In the story, the grandmother is the character that symbolizes the most foreshadowing elements. O"Connor deliberately puts this story mostly in third person, through the grandmother's eyes to emphasize foreshadowing. The grandmother is the one who introduces the Misfit and is the first to recognize him. In the end, it will be the grandmother who will be the cause that leads the family to their terrible fate. .
The family is deciding to travel to Florida for their family vacation, but then the grandmother cuts in, trying to divert the family to Tennessee instead. The misfit, as the grandmother tells her son in the beginning, is an escaped convict who is headed toward Florida. Being the horrible family they are, they completely ignore the grandmother's warnings, and despite the fact, the whole family starts on a road trip toward Florida. This foreshadows the family's doom that would be inevitable at the end because they rather go to Florida instead of trust the grandmother and go to Tennessee. The very next day, the grandmother is the first one in the car. The grandmother's outlandish southern clothing and appearance is elaborately described with vivid imagery and detail, which the reader soon discovers why. "In case of an accident, anyone seeing her dead on the highway would know at once that she was a lady." This directly foreshadows the family's demise because the grandmother was dressed-up to meet the family's coming fate, death. Before they leave, however, the grandmother stows her cat, Pitty Sing, in a basket in the car because she "was afraid he might brush against one of the gas burners and accidentally asphyxiate himself." This is the third time the theme of death has been repeated before the family even left the house, and this theme of death directly foretells the family's coming end. .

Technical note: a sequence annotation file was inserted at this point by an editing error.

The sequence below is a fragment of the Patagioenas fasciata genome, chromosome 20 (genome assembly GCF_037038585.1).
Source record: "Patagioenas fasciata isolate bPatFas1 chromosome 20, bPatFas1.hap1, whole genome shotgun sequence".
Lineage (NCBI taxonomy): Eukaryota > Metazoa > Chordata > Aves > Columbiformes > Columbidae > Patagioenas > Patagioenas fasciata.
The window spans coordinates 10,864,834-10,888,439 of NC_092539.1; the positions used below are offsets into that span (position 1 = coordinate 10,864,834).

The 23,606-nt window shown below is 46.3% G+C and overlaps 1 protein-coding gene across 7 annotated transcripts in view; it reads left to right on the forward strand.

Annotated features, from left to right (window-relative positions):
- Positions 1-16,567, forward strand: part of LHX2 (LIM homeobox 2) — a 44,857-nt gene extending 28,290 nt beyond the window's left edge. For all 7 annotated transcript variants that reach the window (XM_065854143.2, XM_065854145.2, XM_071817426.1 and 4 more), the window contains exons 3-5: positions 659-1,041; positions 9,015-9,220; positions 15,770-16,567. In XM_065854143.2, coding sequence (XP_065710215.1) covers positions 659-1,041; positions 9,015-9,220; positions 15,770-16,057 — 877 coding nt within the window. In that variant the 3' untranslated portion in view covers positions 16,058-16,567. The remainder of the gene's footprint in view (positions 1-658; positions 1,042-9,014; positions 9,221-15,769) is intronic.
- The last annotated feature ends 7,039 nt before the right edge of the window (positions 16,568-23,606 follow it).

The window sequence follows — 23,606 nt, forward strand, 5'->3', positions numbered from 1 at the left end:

Finally out on the road, the family meets several more occurrences that directly hint at the family's coming doom.